Man Accused Of Stealing $2.4 Billion Powerball Ticket Defends Himself

A Los Angeles man who found himself entangled in a legal brouhaha surrounding the ownership of a historic $2.4 billion Powerball prize has shed light on the growing controversy. Urachi “Reggie” Romero, shared his side of the story in an exclusive interview with The Post.

Revealing that Jose Rivera is his tenant, Romero claimed that Rivera had shown him the winning ticket prior to the drawing, even going as far as explaining the reasoning behind his choice of numbers. However, Rivera has since filed a lawsuit against Edwin Castro, the official Powerball winner, and Romero, accusing them of stealing the valuable ticket from him.

According to Romero, Rivera displayed the Powerball ticket on the evening of November 7, the very night he alleges to have purchased it from Joe’s Service Center in Altadena, California. The winning numbers that emerged were 10, 33, 41, 47, 56, and the red Powerball 10.

Recalling the encounter, Romero remembered questioning Rivera’s selection of the number 10 twice. “I saw Jose Rivera with that ticket… he showed it to me,” Romero stated. “I asked him why he picked two 10s. He said it was the date his parents both died. He picked 47 because that’s how old he is. 

Romero further claimed that Rivera explained to him that he picked 56 because his dad always wanted a 1956 Chevy truck.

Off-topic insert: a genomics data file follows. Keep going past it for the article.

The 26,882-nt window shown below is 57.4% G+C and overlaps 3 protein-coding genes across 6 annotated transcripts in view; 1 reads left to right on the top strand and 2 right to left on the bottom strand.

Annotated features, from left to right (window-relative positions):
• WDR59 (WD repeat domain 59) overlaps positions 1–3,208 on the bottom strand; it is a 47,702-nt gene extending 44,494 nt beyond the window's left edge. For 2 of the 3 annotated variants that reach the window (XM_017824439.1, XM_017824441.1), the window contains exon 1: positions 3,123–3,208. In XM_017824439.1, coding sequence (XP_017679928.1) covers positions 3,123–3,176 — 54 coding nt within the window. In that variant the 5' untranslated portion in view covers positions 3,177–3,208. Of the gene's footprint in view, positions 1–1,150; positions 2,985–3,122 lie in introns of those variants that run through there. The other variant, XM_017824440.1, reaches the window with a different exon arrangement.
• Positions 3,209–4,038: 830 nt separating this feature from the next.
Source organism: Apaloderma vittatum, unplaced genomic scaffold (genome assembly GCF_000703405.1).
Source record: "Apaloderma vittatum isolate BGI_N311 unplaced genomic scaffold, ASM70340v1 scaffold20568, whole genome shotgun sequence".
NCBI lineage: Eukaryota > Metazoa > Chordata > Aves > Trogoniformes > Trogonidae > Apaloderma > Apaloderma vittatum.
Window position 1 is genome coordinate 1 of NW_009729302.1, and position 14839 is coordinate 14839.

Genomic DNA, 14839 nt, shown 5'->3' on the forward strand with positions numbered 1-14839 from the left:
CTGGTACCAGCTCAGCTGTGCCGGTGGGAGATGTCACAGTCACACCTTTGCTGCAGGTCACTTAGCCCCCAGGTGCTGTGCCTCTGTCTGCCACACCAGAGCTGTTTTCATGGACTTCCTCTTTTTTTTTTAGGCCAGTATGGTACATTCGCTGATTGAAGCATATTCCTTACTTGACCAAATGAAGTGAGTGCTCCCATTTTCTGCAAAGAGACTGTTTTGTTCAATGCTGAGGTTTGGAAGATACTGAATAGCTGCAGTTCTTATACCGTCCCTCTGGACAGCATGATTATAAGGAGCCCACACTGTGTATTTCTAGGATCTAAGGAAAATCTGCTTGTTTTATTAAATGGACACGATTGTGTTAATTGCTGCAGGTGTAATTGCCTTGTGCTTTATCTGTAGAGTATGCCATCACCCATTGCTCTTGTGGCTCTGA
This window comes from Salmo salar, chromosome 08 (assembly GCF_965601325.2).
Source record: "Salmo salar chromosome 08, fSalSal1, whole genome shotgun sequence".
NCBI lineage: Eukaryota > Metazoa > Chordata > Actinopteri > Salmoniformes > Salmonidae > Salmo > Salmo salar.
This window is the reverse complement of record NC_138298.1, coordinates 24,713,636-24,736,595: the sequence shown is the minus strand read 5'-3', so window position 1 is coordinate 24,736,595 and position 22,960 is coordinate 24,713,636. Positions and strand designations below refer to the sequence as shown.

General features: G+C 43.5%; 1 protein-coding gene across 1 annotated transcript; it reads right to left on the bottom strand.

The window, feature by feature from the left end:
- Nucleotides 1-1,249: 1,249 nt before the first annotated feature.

“He had a reason why he chose every number, and he told me this before the drawing,” he stated.

Romero found himself facing threats after Rivera implicated him as the person who had “stolen” the valuable ticket, which eventually ended up in Castro’s hands. However, he vehemently denied any involvement in the alleged theft and asserted that he had no connection to Castro, the purchaser of the winning ticket.

In an attempt to uncover the truth, Rivera frantically scoured his room and even requested permission to search other rooms within Romero’s home. Romero, maintaining his innocence, allowed Rivera to examine his belongings and even recorded a video of the search.

The recorded footage, reviewed by The Post, depicted Rivera meticulously rummaging through dresser drawers and flipping through the pages of a Bible and other books in Romero’s room.

Romero provided an alternate view of the situation, suggesting that the ticket might have been misplaced by a friend who had visited the night before the drawing and had unintentionally taken Rivera’s work pants the following morning. 

This friend happened to have a connection to the Castro family, as per Romero’s statement.

“But (Rivera) is also a gardener who works at many places,” Romero explained. “It could’ve just fallen out of his pocket, but I don’t know how it got to Castro.”

While Rivera insists that Romero “took the ticket” from a table in his home, his legal team has no evidence as to how he knows Castro.

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